“TO ENLIVEN MORALITY WITH WIT”: HANDSOME 1808 SET OF THE SPECTATOR
(ADDISON and STEELE, et al.). The Spectator; A New Edition: Corrected from the Originals, with a Preface, Historical and Biographical, by Alexander Chalmers. London: J. Johnson et al., 1808. Eight volumes. 12mo, contemporary full diced brown calf gilt, mottled spines, marbled endpapers and edges. $1600.
Early 19th-century edition, handsomely bound.
Presenting essays by Addison, Richard Steele, Alexander Pope, Thomas Tickell and others, The Spectator, originally published 1711-14, “appeared daily, and was immensely popular, particularly with the new growing middle-class readership… The papers are mainly concerned with manners, morals, and literature. Their object is ‘to enliven morality with wit, and to temper wit with morality” (Drabble, 925-6). Addison helped set the pattern and establish the vogue for the periodical in the 18th-century, and cultivated a receptive audience for the emerging art form of the novel. “The Spectator made a mark in English literature, and fixed a form which was adopted with servile fidelity by many succeeding periodicals till the end of the century” (DNB). Bookplate.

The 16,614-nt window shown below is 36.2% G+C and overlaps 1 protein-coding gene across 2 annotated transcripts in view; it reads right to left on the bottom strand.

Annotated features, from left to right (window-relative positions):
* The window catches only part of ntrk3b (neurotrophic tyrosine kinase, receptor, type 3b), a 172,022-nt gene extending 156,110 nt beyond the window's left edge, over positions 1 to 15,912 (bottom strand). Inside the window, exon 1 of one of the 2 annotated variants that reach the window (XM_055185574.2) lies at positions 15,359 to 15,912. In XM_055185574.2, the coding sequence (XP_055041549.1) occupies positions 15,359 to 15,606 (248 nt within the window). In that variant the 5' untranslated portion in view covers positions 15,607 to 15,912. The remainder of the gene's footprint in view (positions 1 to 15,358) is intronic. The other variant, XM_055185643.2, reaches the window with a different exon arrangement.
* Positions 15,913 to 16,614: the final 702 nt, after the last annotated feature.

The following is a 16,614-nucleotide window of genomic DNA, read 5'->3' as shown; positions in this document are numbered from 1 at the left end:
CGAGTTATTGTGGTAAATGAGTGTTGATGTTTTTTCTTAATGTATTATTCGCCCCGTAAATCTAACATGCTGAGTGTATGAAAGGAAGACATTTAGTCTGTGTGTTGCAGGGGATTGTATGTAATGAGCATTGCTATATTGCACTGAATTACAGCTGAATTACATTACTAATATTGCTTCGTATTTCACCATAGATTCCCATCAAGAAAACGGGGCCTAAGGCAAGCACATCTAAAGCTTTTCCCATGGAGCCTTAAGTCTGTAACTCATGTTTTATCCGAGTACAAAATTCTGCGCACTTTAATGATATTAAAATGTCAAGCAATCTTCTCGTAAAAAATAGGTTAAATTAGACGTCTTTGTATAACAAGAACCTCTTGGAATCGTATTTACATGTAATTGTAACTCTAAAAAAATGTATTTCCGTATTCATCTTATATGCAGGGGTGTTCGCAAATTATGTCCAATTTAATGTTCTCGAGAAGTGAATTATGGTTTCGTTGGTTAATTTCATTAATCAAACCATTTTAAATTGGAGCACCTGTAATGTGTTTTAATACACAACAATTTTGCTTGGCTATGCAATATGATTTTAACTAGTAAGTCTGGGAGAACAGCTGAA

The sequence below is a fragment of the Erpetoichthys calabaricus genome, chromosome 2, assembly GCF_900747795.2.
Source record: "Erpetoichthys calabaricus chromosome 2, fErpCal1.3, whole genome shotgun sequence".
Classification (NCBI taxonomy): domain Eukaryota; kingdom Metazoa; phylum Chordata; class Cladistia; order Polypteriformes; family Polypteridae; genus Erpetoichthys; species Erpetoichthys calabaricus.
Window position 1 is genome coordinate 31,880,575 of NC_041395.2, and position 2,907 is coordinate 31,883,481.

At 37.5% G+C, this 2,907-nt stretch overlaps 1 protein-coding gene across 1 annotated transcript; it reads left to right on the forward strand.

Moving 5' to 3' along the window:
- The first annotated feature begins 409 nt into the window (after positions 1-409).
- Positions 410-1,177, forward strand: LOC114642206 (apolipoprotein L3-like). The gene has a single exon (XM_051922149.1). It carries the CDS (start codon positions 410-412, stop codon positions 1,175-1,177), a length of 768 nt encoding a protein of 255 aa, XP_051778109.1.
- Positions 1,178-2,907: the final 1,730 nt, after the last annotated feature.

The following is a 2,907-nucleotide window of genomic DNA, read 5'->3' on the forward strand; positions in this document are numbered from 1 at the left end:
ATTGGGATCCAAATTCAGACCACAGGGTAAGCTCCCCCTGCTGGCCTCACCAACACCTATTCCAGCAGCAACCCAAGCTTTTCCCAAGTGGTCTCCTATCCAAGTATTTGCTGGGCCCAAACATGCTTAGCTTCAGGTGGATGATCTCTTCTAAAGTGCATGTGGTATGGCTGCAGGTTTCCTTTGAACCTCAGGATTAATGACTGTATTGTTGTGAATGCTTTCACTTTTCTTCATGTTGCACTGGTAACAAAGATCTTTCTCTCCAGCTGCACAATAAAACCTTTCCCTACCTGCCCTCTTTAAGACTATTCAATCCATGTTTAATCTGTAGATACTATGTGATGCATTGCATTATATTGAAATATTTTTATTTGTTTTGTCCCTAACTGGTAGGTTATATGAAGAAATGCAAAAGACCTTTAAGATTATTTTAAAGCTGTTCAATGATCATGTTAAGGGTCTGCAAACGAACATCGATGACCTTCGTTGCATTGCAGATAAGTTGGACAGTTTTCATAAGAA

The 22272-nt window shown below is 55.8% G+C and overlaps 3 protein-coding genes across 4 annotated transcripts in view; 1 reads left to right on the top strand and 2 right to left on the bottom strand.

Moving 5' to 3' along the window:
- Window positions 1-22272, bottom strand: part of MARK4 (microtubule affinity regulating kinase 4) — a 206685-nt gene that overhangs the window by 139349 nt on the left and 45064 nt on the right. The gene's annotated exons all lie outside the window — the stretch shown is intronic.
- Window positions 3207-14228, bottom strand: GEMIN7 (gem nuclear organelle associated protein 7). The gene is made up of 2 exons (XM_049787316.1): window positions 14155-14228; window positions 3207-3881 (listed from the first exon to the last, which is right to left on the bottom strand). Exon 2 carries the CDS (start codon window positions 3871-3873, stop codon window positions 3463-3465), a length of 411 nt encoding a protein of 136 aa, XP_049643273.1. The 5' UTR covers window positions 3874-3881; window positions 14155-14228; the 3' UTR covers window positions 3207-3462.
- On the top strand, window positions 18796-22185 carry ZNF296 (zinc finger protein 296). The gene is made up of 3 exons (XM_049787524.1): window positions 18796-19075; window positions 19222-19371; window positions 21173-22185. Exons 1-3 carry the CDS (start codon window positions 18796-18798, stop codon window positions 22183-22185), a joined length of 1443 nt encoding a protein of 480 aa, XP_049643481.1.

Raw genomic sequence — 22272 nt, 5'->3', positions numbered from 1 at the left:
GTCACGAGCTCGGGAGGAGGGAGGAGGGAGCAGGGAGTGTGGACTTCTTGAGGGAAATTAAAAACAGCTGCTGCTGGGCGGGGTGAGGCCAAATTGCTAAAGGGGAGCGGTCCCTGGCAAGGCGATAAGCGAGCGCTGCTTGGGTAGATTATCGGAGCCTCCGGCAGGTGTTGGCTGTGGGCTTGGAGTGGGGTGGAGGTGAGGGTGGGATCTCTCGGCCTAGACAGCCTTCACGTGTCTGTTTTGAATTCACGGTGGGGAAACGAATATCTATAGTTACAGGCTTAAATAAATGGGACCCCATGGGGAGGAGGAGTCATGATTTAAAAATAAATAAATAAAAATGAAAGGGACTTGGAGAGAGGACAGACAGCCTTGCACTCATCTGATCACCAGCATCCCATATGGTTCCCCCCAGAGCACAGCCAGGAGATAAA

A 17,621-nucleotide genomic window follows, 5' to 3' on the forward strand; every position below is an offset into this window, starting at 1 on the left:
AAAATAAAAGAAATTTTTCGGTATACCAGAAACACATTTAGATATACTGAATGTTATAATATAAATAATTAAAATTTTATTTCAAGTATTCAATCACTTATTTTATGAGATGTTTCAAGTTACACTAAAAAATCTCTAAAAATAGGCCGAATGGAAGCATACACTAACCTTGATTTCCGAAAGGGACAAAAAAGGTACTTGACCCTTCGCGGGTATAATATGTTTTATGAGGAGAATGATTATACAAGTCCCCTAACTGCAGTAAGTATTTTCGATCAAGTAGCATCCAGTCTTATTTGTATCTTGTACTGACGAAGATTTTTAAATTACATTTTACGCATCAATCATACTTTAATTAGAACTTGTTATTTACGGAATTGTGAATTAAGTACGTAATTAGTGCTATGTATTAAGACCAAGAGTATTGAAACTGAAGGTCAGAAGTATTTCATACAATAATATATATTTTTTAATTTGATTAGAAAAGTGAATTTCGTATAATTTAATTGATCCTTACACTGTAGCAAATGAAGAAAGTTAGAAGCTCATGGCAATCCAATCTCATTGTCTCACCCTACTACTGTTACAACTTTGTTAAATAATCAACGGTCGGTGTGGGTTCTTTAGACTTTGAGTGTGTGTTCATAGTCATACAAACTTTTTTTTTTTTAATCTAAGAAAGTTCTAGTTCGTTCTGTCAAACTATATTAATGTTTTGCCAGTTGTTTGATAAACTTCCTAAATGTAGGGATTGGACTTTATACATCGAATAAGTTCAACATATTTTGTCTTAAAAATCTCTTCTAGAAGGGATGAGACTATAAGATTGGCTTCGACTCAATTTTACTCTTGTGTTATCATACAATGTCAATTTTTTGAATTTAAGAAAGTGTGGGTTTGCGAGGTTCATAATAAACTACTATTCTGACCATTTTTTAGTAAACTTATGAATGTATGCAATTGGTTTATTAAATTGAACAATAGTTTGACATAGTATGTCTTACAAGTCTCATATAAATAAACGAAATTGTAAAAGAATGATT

Scattered foxing to first few pages in each volume, interiors otherwise fine. Contemporary diced calf with only light wear. A very handsome set.